Hydrocele [Greek: water - sac] occurs when the processus vaginalis fails to close. This tunnel between the scrotum and the peritoneal cavity allows peritoneal fluid to move into the space around the testis.

Incidence: 5% in newborns. Most of these will spontaneously resolve. Hydrocele is more common in premature babies because they may have been born before the normal gestational age at which closure of the processus vaginalis occurs (32-38 weeks). Hydrocele is also more common in children who have increased fluid in the peritoneum (i.e. ventriculoperitoneal shunt to drain hydrocephalus into the abdomen or peritoneal dialysis catheter).

This infant has large hydroceles on both sides. The spermatic cords and testes have been removed from the inguinal canal and the scrotum in order to close the hydroceles. The testes are contained with the cystic structures (the patent processes vaginalis).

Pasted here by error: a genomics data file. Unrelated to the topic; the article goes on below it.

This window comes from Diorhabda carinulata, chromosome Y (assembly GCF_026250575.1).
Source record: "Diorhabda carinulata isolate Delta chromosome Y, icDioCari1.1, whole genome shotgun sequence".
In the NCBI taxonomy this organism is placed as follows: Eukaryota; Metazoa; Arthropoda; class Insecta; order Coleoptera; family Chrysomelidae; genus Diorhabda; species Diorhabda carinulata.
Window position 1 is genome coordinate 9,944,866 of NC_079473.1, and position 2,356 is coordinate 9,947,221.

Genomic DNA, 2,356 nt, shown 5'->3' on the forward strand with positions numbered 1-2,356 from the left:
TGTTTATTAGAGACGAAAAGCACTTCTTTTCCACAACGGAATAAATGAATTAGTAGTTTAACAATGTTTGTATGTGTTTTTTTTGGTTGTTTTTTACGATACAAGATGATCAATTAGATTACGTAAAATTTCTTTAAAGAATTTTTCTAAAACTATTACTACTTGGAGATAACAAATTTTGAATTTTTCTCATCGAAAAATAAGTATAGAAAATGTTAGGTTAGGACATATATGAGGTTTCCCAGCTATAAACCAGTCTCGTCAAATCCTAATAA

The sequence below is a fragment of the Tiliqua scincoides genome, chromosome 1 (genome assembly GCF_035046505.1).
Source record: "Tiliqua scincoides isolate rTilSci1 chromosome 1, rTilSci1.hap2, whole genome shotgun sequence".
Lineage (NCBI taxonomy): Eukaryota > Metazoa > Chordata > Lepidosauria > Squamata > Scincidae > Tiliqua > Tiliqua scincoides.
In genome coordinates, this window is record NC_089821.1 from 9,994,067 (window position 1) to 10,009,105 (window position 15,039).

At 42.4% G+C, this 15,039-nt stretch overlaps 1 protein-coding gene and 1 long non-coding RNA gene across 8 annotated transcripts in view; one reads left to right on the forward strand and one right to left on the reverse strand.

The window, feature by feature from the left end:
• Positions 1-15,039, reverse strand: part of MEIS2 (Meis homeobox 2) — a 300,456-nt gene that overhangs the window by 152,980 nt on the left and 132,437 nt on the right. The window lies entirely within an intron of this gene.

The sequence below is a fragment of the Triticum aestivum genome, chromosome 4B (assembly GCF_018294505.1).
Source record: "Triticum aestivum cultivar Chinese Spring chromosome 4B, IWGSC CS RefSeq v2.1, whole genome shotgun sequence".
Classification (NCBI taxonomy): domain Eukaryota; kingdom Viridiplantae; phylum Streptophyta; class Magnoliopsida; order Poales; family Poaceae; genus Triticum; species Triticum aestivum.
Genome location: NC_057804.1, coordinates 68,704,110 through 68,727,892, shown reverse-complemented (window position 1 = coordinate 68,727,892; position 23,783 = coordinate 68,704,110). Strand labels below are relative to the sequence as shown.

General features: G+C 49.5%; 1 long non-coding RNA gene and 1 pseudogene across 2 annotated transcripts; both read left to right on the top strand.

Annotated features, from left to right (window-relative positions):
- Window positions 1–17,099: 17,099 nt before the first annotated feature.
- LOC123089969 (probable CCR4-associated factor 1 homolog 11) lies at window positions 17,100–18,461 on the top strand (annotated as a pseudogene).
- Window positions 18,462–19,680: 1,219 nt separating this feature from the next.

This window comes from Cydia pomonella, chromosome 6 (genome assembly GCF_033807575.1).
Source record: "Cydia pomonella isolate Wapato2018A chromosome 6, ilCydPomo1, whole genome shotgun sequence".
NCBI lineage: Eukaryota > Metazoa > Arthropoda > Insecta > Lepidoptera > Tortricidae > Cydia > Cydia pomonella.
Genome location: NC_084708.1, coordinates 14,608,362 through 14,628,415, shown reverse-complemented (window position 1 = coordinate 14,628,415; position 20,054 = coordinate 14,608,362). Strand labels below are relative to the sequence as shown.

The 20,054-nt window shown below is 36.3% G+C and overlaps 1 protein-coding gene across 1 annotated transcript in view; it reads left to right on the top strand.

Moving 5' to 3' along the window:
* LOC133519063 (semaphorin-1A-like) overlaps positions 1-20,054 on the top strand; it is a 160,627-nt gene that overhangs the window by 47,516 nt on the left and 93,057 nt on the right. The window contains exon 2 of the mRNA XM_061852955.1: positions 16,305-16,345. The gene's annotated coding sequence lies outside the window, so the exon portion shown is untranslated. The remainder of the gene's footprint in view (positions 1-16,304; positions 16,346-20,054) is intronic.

Diagnosis: Transilluminate any mass in the scrotum. If light shines through the mass you are confident that it is cystic. The most common cystic scrotal mass in a child is a hydrocele or inguinal hernia. Hydroceles can also be seen along the inguinal canal. Rarely, an ultrasound is needed to confirm a loculated cystic mass on the spermatic cord. Many hydroceles vary in size, getting larger with crying or other activities which increase intra-abdominal pressure, thus pushing peritoneal fluid into the scrotum.

Treatment: If the hydrocele is very large or if it persists beyond age 12 months, surgery (to close the patent processus vaginalis) is indicated

See a case history.

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©David A. Hatch, M.D., 1996